SEN. McCONNELL: Well, I don't know who it benefits, but it's an important victory for the First Amendment. Right now if you're General Electric and you own NBC, you can say anything you want to about any candidate right up to the day of the election. But if you're a corporation or a union that doesn't own a media outlet, you haven't been able to. So you've had this big gap in the First Amendment applying one standard to media-owned corporations, another standard to unions and corporations that don't own media outlets. Now the Supreme Court has said the First Amendment is for everyone. I think that's a step in the right direction.
This isn't bullshit but it is serious spin. He makes a fair point about some corporations owning media outlets and others not owning them. (They just give to the candidates directly.) But the issue here isn't corporation vs. corporation. It's corporation vs. common citizen, the former a legal construct created by the state and the latter the subject of all of those supposed protections in the Constitution.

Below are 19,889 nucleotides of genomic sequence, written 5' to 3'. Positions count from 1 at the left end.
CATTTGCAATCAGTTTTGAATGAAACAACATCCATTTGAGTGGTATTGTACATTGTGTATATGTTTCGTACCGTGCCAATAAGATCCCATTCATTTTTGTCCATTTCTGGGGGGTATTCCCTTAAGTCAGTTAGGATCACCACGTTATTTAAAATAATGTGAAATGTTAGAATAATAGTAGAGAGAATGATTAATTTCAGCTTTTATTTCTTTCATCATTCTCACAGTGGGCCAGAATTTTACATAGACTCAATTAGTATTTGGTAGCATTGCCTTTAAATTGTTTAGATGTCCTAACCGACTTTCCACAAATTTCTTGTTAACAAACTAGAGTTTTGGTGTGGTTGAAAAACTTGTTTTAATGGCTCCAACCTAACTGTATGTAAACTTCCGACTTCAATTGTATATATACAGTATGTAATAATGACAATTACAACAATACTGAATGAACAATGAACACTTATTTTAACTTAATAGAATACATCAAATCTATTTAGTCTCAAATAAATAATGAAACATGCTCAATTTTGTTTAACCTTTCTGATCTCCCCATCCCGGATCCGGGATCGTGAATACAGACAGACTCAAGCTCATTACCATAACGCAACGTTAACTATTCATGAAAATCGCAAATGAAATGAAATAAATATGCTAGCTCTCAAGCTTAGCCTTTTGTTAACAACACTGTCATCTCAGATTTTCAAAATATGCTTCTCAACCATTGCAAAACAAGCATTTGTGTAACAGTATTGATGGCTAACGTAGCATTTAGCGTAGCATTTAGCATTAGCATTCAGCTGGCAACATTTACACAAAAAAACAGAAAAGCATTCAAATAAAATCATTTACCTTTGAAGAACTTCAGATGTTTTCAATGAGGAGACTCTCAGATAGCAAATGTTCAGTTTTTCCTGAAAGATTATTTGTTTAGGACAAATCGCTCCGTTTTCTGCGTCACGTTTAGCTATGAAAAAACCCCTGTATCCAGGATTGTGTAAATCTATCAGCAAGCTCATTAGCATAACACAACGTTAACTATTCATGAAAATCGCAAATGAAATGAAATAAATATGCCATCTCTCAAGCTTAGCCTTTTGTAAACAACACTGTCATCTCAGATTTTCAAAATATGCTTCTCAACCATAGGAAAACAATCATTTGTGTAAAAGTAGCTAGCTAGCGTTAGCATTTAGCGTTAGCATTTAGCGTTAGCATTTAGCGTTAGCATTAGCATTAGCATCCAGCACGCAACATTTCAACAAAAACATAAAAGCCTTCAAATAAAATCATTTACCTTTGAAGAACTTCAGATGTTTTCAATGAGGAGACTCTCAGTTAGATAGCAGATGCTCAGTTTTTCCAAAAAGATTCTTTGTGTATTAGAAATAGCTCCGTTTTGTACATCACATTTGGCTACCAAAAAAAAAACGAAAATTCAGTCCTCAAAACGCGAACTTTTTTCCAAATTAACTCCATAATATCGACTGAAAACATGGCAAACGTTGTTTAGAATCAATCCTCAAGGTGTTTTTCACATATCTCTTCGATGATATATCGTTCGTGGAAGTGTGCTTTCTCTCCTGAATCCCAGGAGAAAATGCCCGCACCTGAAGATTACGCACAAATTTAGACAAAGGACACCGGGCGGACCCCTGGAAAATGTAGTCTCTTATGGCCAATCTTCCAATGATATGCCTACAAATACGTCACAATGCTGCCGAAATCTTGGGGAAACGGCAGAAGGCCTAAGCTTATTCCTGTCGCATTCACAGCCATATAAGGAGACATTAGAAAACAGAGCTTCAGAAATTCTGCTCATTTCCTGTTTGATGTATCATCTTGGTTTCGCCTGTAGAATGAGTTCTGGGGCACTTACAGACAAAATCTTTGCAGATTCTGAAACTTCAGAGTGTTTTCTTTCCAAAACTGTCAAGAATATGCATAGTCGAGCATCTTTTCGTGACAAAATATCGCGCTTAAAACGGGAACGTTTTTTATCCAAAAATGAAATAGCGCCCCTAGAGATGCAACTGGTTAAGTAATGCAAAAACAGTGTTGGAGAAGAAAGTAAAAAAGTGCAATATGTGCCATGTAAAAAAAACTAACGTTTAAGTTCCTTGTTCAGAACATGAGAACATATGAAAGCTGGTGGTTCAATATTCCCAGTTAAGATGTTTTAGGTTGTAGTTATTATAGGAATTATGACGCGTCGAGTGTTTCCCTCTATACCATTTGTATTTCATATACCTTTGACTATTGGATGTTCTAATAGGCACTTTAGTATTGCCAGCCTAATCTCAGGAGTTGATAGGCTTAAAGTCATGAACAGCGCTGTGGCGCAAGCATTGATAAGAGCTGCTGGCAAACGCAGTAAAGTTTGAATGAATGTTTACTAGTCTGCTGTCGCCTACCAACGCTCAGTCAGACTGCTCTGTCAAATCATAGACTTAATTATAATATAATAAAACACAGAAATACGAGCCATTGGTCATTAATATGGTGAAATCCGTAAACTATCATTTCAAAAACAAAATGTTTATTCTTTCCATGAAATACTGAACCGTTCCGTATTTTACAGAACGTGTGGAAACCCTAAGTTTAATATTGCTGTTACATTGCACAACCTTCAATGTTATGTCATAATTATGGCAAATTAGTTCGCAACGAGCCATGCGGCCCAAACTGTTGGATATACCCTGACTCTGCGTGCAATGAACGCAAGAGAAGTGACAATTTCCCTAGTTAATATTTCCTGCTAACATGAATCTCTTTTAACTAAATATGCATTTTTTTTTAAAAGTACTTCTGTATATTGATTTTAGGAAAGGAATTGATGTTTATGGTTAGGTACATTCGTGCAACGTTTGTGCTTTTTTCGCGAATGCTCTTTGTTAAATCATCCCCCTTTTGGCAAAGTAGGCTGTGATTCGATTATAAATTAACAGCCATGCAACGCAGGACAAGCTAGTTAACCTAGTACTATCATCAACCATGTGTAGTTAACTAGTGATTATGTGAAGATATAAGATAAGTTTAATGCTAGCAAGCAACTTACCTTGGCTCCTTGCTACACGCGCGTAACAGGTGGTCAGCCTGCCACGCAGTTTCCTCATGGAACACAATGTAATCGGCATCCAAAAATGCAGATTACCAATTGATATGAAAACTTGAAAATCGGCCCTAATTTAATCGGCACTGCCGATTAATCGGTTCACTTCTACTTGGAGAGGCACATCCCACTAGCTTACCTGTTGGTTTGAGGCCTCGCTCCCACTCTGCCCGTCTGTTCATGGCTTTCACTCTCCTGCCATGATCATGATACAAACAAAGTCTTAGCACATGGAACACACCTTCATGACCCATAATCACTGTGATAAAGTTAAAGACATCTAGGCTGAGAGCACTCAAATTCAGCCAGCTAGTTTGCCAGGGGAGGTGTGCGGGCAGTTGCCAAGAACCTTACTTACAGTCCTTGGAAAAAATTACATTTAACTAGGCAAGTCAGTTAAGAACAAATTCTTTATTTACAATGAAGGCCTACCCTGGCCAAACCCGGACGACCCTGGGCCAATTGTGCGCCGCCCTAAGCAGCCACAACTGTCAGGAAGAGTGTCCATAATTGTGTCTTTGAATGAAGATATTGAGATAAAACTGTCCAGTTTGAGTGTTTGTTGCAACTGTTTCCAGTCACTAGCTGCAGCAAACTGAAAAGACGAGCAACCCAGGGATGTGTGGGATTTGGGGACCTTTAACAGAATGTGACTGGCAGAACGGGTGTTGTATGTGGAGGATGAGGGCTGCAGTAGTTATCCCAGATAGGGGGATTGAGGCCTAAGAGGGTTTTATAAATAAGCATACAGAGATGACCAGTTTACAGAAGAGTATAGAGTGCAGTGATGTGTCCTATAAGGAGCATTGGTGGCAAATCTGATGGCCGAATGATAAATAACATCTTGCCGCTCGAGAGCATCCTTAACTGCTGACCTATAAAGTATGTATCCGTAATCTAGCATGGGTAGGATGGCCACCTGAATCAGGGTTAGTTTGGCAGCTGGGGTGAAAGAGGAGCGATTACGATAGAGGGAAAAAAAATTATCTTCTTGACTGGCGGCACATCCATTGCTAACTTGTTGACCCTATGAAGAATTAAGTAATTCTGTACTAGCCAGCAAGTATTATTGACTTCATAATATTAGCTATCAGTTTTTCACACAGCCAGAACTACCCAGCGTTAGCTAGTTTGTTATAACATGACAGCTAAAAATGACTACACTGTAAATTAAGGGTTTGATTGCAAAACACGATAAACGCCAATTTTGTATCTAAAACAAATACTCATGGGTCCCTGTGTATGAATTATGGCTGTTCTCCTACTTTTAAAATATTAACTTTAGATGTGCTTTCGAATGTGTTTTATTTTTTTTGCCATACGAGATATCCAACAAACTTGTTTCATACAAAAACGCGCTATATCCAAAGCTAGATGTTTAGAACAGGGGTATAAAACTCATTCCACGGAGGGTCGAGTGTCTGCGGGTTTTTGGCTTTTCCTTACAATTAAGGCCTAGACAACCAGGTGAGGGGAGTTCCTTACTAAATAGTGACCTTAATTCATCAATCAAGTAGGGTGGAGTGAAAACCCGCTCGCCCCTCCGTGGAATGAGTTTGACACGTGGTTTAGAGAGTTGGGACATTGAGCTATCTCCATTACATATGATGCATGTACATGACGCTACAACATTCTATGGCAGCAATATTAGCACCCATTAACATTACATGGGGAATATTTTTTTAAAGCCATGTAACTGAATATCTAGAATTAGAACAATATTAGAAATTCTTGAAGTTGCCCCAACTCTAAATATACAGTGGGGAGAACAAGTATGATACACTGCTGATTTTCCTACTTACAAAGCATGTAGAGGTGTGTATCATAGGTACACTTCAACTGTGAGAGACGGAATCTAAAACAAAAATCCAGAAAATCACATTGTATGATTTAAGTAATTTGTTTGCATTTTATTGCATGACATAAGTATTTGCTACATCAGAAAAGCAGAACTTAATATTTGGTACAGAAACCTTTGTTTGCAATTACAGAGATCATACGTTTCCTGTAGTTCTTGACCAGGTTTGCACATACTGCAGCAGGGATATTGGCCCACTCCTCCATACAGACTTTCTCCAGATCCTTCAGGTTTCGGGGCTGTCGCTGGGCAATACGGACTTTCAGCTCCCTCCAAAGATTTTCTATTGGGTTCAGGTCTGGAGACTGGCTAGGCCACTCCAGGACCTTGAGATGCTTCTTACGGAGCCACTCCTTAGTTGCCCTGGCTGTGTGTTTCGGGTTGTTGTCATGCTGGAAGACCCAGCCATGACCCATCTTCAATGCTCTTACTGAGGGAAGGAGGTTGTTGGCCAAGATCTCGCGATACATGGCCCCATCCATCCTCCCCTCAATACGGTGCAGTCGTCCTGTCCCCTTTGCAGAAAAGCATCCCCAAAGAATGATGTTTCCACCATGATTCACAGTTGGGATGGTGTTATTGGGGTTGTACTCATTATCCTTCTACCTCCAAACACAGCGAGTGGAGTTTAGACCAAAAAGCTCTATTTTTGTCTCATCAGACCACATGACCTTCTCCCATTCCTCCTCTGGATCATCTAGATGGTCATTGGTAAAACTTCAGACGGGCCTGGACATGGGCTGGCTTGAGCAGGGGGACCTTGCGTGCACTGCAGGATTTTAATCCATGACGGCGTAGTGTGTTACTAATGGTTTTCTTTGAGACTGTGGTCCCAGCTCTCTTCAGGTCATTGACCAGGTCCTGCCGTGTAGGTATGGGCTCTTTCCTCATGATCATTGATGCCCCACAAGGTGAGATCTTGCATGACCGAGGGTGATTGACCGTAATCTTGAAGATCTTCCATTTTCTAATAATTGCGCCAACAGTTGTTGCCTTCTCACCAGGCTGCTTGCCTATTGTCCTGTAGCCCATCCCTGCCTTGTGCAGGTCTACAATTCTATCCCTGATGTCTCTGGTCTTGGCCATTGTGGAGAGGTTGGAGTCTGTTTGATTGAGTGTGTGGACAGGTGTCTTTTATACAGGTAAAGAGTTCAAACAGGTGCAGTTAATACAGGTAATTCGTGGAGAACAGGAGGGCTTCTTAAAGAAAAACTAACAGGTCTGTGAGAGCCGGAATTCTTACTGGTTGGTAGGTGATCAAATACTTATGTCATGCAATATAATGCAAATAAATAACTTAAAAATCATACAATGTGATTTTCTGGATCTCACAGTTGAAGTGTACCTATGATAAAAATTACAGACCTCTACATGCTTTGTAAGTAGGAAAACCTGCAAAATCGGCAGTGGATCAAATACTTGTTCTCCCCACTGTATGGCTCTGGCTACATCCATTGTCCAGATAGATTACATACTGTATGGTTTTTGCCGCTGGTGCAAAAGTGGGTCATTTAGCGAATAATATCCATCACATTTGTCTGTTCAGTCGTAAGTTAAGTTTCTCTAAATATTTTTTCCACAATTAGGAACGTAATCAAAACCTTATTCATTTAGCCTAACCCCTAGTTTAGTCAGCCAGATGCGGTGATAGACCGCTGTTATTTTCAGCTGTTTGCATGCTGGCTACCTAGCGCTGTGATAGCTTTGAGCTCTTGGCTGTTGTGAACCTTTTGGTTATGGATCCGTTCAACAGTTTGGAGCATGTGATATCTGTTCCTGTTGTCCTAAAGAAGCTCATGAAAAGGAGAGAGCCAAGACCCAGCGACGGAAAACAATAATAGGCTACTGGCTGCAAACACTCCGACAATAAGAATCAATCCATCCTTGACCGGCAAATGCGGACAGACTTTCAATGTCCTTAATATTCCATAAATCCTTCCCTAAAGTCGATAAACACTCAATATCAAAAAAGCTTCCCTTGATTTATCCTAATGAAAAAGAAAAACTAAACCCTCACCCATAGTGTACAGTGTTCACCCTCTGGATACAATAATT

McConnell is basically saying that everything is fair now because Exxon/Mobil can now spend as much as GE to get its message out. But can I spend that much?
Well, I suppose I can. All I need is several billion dollars and I can have the same rights as Exxon/Mobil or GE. "Saying something", which is protected under the First Amendment, has now officially been equated with "spending buttloads of cash to influence an election".
David Gregory, of course, just lets the statement stand and doesn't once mention the effect on regular people.
Thanks, David, for your hard-hitting journalism. No wonder McConnell is like a barnacle on your freaking show.